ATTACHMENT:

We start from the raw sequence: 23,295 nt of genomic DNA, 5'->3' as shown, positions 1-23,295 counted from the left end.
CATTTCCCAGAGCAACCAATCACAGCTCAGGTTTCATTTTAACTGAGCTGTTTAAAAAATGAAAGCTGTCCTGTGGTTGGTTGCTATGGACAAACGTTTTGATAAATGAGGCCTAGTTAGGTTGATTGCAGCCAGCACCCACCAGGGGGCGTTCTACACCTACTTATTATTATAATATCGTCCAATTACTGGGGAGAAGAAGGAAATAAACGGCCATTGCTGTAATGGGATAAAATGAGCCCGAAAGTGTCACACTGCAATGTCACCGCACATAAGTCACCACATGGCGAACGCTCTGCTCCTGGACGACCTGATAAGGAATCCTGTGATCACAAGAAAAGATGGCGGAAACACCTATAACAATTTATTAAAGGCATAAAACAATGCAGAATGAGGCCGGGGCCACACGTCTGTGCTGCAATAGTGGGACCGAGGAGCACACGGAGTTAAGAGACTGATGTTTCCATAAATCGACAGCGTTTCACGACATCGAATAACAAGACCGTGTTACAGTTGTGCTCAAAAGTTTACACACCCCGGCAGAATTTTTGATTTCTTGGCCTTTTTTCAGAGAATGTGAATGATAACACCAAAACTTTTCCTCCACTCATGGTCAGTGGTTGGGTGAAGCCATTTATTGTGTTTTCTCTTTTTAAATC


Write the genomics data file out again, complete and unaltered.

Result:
We start from the raw sequence: 23,295 nt of genomic DNA, 5'->3' as shown, positions 1-23,295 counted from the left end.
CATTTCCCAGAGCAACCAATCACAGCTCAGGTTTCATTTTAACTGAGCTGTTTAAAAAATGAAAGCTGTCCTGTGGTTGGTTGCTATGGACAAACGTTTTGATAAATGAGGCCTAGTTAGGTTGATTGCAGCCAGCACCCACCAGGGGGCGTTCTACACCTACTTATTATTATAATATCGTCCAATTACTGGGGAGAAGAAGGAAATAAACGGCCATTGCTGTAATGGGATAAAATGAGCCCGAAAGTGTCACACTGCAATGTCACCGCACATAAGTCACCACATGGCGAACGCTCTGCTCCTGGACGACCTGATAAGGAATCCTGTGATCACAAGAAAAGATGGCGGAAACACCTATAACAATTTATTAAAGGCATAAAACAATGCAGAATGAGGCCGGGGCCACACGTCTGTGCTGCAATAGTGGGACCGAGGAGCACACGGAGTTAAGAGACTGATGTTTCCATAAATCGACAGCGTTTCACGACATCGAATAACAAGACCGTGTTACAGTTGTGCTCAAAAGTTTACACACCCCGGCAGAATTTTTGATTTCTTGGCCTTTTTTCAGAGAATGTGAATGATAACACCAAAACTTTTCCTCCACTCATGGTCAGTGGTTGGGTGAAGCCATTTATTGTGTTTTCTCTTTTTAAATC